A new pair of studies on the coronavirus outbreak claim that the pandemic may have resulted from live animals sold at a Chinese wet market in Wuhan and not at the nearby Wuhan Institute of Virology.
The study, which has not been peer reviewed or published yet, argues that there is no support for the theory that COVID escaped from the Wuhan lab.
The co-author of both studies is Michael Worobey, an evolutionary biologist at the University of Arizona, who says the evidence is clear.
‘When you look at all of the evidence together, it’s an extraordinarily clear picture that the pandemic started at the Huanan market,’ Worobey told the New York Times.
Worobey had previously signed a letter demanding more research into what’s known as the ‘lab leak theory’ and is known by colleagues for having a ‘soft spot for wild theories.’
Michael Waorobey, an evolutionary biologist at the University of Arizona
This general view shows the Wuhan Institute of Virology in Wuhan
Members of staff of the Wuhan Hygiene Emergency Response Team leaving the closed Huanan Seafood Wholesale Market in the city of Wuhan
A map shows the Wuhan lab is about 14 miles away from the market
Researchers on Worobey’s team analyzed data from a wide variety of sources to try and find an answer.
Their conclusion was that the virus was present in live mammals sold in the Huanan Seafood Wholesale Market late in 2019.
The studies said that the virus likely twice spilled over into people who were either shopping or working at that market.
Many of the initial cases of the virus came up around the market and by the end of 2019, Wuhan hospitals saw dozens of cases of what was then called viral pneumonia.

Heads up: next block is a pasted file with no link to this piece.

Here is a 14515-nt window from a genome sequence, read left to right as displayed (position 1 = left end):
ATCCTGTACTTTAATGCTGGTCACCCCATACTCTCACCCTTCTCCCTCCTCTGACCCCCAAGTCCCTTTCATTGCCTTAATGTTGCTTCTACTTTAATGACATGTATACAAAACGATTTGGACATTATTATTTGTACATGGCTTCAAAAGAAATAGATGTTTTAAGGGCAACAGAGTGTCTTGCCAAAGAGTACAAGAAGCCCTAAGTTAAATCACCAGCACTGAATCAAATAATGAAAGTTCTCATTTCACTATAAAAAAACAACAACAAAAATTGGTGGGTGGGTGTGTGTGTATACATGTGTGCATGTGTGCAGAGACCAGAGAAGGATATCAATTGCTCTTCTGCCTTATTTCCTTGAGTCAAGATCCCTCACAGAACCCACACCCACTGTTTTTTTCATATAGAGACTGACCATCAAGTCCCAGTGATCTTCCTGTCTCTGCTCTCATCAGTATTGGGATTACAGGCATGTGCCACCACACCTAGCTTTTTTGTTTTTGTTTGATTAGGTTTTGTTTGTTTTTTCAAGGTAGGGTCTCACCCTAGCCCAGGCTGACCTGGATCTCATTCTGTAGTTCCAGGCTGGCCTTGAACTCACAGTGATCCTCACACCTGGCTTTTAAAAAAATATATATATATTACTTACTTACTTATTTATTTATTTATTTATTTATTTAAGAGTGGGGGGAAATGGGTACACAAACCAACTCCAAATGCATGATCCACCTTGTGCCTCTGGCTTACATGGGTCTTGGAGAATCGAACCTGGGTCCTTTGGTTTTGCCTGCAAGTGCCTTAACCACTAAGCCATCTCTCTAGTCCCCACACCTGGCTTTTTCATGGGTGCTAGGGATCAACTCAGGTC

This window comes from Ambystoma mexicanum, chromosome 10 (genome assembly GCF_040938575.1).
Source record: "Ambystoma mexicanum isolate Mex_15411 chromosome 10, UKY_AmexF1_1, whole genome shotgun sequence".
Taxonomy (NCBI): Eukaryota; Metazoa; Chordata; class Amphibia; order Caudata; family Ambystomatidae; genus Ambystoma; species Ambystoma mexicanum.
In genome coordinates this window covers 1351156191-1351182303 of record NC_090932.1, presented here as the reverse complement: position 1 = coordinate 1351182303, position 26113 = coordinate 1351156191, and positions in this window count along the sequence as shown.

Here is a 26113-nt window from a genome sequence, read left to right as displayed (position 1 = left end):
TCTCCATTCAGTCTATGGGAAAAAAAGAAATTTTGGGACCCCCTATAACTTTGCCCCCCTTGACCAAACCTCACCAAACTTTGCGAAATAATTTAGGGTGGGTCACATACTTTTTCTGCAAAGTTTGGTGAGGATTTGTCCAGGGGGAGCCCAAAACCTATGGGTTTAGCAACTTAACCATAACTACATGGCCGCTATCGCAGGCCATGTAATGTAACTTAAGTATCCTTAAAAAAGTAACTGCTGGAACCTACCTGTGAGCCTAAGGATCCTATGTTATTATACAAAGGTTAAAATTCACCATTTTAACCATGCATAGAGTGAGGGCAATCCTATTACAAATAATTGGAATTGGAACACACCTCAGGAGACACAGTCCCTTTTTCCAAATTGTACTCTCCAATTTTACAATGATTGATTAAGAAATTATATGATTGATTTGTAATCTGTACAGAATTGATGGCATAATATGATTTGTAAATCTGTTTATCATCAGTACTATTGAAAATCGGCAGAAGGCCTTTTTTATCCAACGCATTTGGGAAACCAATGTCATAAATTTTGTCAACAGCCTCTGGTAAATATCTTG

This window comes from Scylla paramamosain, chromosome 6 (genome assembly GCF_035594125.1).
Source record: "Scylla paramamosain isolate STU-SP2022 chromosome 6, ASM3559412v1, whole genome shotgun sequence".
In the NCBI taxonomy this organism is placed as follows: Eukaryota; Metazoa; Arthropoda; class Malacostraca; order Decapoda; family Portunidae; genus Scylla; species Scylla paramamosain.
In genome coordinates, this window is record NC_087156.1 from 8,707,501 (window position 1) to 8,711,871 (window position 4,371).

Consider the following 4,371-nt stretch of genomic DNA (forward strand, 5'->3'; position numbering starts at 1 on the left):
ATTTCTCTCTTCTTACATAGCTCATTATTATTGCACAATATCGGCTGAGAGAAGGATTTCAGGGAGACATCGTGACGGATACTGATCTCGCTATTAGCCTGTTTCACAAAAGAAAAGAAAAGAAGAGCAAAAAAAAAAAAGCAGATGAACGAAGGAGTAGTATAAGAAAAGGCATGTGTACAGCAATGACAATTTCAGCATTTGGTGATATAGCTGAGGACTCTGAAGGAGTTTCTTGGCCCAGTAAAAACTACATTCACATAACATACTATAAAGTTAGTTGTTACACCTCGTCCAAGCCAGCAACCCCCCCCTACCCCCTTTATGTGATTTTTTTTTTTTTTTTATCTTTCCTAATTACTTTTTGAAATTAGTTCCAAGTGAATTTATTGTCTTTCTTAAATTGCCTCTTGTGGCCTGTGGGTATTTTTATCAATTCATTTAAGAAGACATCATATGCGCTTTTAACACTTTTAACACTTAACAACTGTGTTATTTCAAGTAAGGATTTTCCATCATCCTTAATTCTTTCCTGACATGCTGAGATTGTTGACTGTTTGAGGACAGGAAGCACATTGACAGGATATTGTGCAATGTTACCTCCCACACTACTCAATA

Scientists in China at the time said they found samples of the virus in the surfaces and sewers of the market but not in any of the animals, which made people skeptical of the theory.
One of the new studies, led by Worobey, showing that they believe the virus emerged from a Wuhan wet market
A security guard stands outside the Huanan Seafood Wholesale Market in January 2020
However, Worobey and his team said that they focused on about 156 cases of COVID-19 in Wuhan in December 19.
They continued by mapping cases in January and February using data from Chinese researchers of over 700 cases that popped up away from the market in Wuhan, particularly those with a lot of older residents.
All their testing suggesting that ‘this is no coincidence,’ Worobey said.
He added that his team found that vendors were selling raccoon dogs and food from other animals that were previously found to be hosts of the virus.